The evaluation and improvement of the maximum entropy production (MEP) evapotranspiration method at graduated spatial scales – point, catchment and continental scales

Author: Lanre Abiodun

Abiodun, Olanrewaju, 2019 The evaluation and improvement of the maximum entropy production (MEP) evapotranspiration method at graduated spatial scales – point, catchment and continental scales, Flinders University, College of Science and Engineering

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Abstract

The aim of this research is to develop evaporation and transpiration products for Australia based on the maximum entropy production model (MEP). We introduce a method into the MEP algorithm of estimating the required model parameters over the entire Australia through the use of pedotransfer function, soil properties and remotely sensed soil moisture data. Our algorithm calculates the evaporation and transpiration over Australia on daily timescales at the 5 km2 resolution for 2003 – 2013.

The MEP evapotranspiration (ET) estimates are validated using observed ET data from 20 Eddy Covariance (EC) flux towers across 8 land cover types in Australia. We also compare the MEP ET at the EC flux towers with two other ET products over Australia; MOD16 and AWRA-L products. The MEP model outperforms the MOD16 and AWRA-L across the 20 EC flux sites, with average root mean square errors (RMSE), 8.21, 9.87 and 9.22 mm/8 days respectively. The average mean absolute error (MAE) for the MEP, MOD16 and AWRA-L are 6.21, 7.29 and 6.52 mm/8 days, the average correlations are 0.64, 0.57 and 0.61, respectively. The percentage Bias of the MEP ET was within 20% of the observed ET at 12 of the 20 EC flux sites while the MOD16 and AWRA-L ET were within 20% of the observed ET at 4 and 10 sites respectively. Our analysis shows that evaporation and transpiration contribute 38% and 62%, respectively, to the total ET across the study period which includes a significant part of the “millennium drought” period (2003 – 2010) in Australia.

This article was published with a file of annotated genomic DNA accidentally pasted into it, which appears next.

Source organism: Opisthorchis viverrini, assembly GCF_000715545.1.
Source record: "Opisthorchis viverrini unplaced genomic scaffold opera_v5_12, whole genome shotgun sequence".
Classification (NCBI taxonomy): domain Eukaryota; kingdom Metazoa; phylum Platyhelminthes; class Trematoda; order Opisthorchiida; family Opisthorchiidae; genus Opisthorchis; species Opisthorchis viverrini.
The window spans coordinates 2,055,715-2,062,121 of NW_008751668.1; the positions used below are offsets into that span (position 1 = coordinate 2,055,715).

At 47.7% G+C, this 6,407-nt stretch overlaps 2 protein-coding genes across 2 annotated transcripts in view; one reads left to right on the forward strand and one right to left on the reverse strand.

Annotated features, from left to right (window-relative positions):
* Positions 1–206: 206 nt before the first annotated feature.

Keywords: evaporation; transpiration; Maximum Entropy Production; remote sensing, evapotranspiration, eddy covariance

Subject: Hydrology thesis

Thesis type: Doctor of Philosophy
Completed: 2019
School: College of Science and Engineering
Supervisor: Okke Batelaan